then it is PII.

Public Accounting firms are still subject to the provisions of the Gramm Leach
Bliley Act even though we are no longer required to send out privacy notices.
Public accountants should talk with their corporate attorney or professional
liability carrier for further clarification about what and how to deal with

John: What can we do to comply with the
various laws applicable to public accountants?

Bob: Gramm Leach Bliley has the
most teeth in terms of enforcement provisions and applicability to public accounting
firms. It carries the largest fines for non-compliance. This should be the one
that most accountants become familiar with to prevent problems from developing
in their firms.

From a 50,000 foot view, the things accountants can do to protect themselves

1. Become familiar with the applicable laws

2. Every entity should have an identified senior manager charged with protecting

3. Business processes should be examined to determine if PII exists in that
process and if so, does it need to be protected.

4. Establish a privacy or sensitive information policy

5. Train all employees even if they don’t handle sensitive information
what the policies are and what they are expected to do.

For the person in charge of maintaining the privacy information, they should
establish a written policy, provide the training to the organization, and offer
Identity theft protection to all employees either as a company paid benefit
or as an employee paid option. The reason to provide identity theft protection
is for two reasons:

1. It can serve as a red flag if a large number of claims start to occur
for employees – it could mean an insider or vendor is stealing information
about fellow employees.

2. It provides a resource for the employee whose identity has been stolen
to help resolve the mess that is created. It reduces the time the employee
spends at work trying to get the problem resolved favorably.

John: What resources are available to help
me comply?

Bob: The FTC
has a large amount of information about identity theft both from the employer
and victims perspective (

BTR-Security’s website (
has a large number of resources along with other information pieces on the area
of identity theft. [This site is maintained by Bob Listerman].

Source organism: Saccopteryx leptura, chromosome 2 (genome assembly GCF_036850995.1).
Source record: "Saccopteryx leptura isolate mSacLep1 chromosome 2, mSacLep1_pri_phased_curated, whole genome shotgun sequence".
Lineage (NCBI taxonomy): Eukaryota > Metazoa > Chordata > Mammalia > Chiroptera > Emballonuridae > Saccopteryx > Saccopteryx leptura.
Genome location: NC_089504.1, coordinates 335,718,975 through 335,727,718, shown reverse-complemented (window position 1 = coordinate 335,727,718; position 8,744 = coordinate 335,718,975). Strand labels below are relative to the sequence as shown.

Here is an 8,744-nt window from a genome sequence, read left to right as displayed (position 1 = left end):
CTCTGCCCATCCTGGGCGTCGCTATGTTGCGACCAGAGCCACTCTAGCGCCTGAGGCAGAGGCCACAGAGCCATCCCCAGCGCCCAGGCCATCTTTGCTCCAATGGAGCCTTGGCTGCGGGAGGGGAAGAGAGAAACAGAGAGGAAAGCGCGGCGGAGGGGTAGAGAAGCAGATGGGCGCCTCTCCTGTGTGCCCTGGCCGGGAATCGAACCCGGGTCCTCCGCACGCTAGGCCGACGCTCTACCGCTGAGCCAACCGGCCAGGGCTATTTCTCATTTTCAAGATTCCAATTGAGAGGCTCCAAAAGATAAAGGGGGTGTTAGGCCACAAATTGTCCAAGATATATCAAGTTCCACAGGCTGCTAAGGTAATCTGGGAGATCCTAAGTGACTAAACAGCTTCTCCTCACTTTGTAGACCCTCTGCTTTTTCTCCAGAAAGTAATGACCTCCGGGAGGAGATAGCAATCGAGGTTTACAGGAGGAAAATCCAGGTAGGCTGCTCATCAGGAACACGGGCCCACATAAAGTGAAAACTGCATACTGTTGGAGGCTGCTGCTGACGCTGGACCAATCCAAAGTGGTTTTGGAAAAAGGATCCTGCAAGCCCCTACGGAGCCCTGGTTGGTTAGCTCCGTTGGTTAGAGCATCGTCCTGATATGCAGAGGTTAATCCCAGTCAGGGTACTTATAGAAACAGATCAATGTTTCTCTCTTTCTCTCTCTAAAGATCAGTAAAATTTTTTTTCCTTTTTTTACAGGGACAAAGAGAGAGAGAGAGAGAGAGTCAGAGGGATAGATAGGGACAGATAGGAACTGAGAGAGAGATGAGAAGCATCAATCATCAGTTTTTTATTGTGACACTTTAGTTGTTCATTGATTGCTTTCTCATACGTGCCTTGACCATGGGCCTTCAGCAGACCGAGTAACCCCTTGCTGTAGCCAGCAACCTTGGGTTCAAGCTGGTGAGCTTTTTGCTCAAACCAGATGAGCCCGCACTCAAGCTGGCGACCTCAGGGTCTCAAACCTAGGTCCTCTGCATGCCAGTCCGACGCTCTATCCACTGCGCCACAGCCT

The Identity Theft Resource Center (
is a non-profit that helps track breaches and provides helpful information for
both victims and those responsible for preventing identity theft.

Privacy Rights Clearinghouse (
has lots of templates and other tools for organizations trying to develop internal
documents and procedures.

It is generally not the technology which causes the identity theft problem.
In many cases it is human error that leads to identity theft. Hackers are proactive,
but are a small part of the larger problem. Identity theft is generally a crime
of opportunity when a person with a weak moral compass has the information fall
into their possession without much effort. Your data whether in electronic or
paper form should be thought of in terms of its monetary value on the open market
to an identify thief who is attempting to sell it. To an identity theft, the
data held by and maintained by a public accountant can represent a large sum
of money to the thief.

We, in industry, not only need to become more alert and aware of the dangers
around us from those trying to steal our data, but we also need to be aware
of the new government requirements coming online which will impact our business.
These rules and regulations are promulgated to ensure we are doing the right
thing to protect our client’s data from falling into the hands of an opportunist.
Are you doing your part both technically and non-technically to secure your